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I experienced breathtaking imagery of Jesus' death and resurrection a year ago at Saint Martin in the Fields at 5:15 AM. On a cold and quiet London morning, I entered a church which was in total darkness and was handed an unlit candle. As the service commenced, the Gospel unfolded beautifully through the metaphor of darkness and light.

In the beginning, God created the heavens and the earth. The earth was without form and void, and darkness was over the face of the deep. And the Spirit of God was hovering over the face of the waters.
— Genesis 1:1-2

 Before God intervened in creation, there was darkness. The earth was without form. But God spoke, and there was light.  Before Christ intervenes in our lives, there is darkness. Ephesians 5:8 tells us that "at one time you were darkness." Immersed in literal darkness, I was confronted with my sin, my own darkness, which I cannot dispel through my power alone.  The beauty of creation, marred by the fall of man, led us to the crucifixion, for Christ came to die for our sins, offering salvation to all of mankind.

Christ, fully God and fully man, is born to a virgin; He is the Son of God, the Light of the World, and the salvation for mankind. To achieve atonement for our sins, there must be a sacrifice, traditionally a "clean" animal in the Old Testament, but on the day of Jesus' crucifixion, the ultimate sacrifice was made. Christ, God's son, laid down His life for us, taking the punishment for our sins, for "the wages of sin is death." (Romans 6:23)

Now from the sixth hour, there was darkness over all the land until the ninth hour. And about the ninth hour Jesus cried out with a loud voice, saying, ‘Eli, Eli, lama sabachtahani?’ that is ‘My God, My God, why have your forsaken me?”... And Jesus cried out again with a loud voice and yielded up His spirit”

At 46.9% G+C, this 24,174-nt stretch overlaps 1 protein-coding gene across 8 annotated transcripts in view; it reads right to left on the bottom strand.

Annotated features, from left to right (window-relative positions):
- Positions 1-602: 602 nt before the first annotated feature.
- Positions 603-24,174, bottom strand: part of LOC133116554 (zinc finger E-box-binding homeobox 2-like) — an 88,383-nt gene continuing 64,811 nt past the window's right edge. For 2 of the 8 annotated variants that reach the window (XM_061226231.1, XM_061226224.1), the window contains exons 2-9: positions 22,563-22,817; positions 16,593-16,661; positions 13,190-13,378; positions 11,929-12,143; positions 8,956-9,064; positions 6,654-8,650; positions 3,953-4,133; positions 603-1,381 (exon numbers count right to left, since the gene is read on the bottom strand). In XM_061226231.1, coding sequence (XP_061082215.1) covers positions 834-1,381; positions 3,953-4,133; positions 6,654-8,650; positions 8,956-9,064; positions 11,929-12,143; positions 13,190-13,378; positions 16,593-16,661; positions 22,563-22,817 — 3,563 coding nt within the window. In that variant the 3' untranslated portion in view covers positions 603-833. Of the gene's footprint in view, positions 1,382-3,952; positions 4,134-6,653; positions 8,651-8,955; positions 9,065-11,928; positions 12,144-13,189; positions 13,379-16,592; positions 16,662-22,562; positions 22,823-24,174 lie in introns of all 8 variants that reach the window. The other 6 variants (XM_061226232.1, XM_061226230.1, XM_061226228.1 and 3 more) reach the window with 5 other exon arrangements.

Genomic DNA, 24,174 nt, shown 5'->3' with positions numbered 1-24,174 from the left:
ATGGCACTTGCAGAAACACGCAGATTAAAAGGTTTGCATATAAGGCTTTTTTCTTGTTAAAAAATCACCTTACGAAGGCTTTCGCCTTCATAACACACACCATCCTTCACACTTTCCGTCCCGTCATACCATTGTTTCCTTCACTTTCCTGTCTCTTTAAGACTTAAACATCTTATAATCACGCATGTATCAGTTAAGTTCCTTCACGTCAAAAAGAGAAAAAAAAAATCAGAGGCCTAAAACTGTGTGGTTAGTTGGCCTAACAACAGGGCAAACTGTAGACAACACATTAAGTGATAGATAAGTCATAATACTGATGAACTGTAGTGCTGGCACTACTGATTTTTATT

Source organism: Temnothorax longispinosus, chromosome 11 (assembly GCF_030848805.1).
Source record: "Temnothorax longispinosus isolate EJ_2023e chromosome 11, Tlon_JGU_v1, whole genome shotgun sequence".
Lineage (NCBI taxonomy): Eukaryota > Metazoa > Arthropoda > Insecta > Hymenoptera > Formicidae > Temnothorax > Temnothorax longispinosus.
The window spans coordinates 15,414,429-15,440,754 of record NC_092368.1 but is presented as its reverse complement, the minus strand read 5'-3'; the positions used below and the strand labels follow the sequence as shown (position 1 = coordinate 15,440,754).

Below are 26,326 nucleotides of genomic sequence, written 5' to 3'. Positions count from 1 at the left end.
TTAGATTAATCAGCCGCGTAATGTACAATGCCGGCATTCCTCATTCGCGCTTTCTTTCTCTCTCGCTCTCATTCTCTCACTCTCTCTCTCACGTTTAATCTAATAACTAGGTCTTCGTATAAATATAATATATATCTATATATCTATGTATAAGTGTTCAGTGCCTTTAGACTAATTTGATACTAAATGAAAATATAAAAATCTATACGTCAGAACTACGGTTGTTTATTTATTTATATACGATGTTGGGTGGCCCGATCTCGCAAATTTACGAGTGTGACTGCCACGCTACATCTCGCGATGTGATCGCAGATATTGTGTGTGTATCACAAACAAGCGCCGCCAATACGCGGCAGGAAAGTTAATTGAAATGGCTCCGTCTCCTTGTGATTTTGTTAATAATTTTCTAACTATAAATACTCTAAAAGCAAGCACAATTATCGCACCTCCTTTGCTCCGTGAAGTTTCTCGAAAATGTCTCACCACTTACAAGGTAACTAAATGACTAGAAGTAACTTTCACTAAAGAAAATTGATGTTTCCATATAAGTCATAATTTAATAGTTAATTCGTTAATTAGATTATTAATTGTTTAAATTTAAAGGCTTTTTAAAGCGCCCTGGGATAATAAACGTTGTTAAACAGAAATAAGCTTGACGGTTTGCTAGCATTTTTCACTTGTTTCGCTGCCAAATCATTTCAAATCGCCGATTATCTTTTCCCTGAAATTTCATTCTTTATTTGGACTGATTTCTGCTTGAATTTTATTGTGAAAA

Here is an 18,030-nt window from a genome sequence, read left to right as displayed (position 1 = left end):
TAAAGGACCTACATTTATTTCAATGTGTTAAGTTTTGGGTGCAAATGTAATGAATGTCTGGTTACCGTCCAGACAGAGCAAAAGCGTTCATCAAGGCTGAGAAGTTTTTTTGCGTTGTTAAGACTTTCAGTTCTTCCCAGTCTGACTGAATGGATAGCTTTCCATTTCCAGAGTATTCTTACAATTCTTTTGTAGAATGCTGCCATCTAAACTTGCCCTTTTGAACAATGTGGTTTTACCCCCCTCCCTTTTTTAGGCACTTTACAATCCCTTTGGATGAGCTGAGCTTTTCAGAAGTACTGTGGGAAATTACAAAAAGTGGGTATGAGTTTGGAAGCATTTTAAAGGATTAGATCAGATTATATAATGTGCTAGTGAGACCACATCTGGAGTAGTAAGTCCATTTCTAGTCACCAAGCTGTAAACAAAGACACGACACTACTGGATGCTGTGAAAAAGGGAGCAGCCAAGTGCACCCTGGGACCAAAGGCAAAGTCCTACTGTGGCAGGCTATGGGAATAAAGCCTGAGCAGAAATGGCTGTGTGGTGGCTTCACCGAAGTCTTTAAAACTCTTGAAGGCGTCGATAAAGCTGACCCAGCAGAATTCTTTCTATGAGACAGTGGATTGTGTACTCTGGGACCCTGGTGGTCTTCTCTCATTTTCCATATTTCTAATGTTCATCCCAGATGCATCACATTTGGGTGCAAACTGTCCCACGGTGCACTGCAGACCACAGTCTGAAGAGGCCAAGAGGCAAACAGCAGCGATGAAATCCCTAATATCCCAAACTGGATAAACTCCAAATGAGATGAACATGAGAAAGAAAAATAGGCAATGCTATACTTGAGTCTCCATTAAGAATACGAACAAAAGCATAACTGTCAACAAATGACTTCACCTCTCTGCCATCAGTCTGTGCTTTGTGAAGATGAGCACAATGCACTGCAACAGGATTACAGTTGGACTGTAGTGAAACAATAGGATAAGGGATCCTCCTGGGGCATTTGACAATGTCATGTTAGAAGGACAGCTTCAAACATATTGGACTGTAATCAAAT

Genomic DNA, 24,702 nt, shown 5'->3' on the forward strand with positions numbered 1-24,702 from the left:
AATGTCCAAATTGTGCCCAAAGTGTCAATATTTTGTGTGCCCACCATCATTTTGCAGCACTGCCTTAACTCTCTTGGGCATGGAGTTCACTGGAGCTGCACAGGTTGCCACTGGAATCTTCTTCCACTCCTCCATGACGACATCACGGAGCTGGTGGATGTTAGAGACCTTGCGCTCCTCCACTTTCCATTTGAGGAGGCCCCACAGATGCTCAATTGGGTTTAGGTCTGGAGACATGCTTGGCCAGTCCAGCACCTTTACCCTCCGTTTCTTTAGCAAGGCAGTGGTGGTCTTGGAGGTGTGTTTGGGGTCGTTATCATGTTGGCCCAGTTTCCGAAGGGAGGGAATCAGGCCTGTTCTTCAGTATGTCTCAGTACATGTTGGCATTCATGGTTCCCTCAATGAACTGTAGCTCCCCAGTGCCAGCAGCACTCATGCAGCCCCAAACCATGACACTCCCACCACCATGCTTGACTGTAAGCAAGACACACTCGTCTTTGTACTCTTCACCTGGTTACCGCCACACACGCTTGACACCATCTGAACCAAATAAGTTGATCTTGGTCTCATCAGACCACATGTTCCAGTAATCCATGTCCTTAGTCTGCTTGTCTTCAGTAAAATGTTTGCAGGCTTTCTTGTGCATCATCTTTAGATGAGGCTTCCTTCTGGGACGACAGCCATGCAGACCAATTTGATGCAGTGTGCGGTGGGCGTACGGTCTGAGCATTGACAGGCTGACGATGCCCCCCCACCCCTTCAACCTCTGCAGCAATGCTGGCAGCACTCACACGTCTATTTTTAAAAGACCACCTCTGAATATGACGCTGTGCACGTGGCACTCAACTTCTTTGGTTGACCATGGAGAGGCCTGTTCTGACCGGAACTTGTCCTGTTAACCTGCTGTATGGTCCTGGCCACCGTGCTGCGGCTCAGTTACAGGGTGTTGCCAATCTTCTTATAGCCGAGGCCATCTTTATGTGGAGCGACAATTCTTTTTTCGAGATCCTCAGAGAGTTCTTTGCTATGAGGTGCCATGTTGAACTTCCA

— Matthew 27: 45-46;50

At this point in the service, we were all invited outside to light the New Fire, a symbol of Christ's renewing power in our lives. From this fire, a candle was lit, and we all filed back inside and gathered together. One by one our candles were lit, and this was read:

But the angel said to the women, ‘Do not be afraid, for I know that you seek Jesus who was crucified. He is not here, for He has risen, as he said.’
— Matthew 28:5-6

With the Resurrection account read, the lights were turned on, and everyone with a bell, triangle, or cymbal began creating music to celebrate the resurrection of our Redeemer. What a powerful moment this was to be literally brought from darkness to light in a moment. This is what happens when we ask for salvation. This is what happened when Christ rose from the grave. The darkness in the world was overcome by the Light.

And you were dead in the trespasses and sins in which you once walked... But God, being rich in mercy, because of the great love with which he loved us, even when we were dead in our trespasses, made us alive together with Christ—by grace you have been saved—and raised us up with him and seated us with him in the heavenly places in Christ Jesus.
— Ephesians 2:1-2a;4-6

As Christians, we have no reason to fear death, for Christ has overcome. The darkness has disappeared and replaced with light. Rejoice in the beauty of the Gospel this weekend. 




Death is swallowed up in victory. O, death, where is your victory? O, death, where is your sting? The sting of death is sin, and the power of sin is the law. But thanks be to God, who gives us the victory through our Lord Jesus Christ.
— 1 Corinthians 15:54b-58


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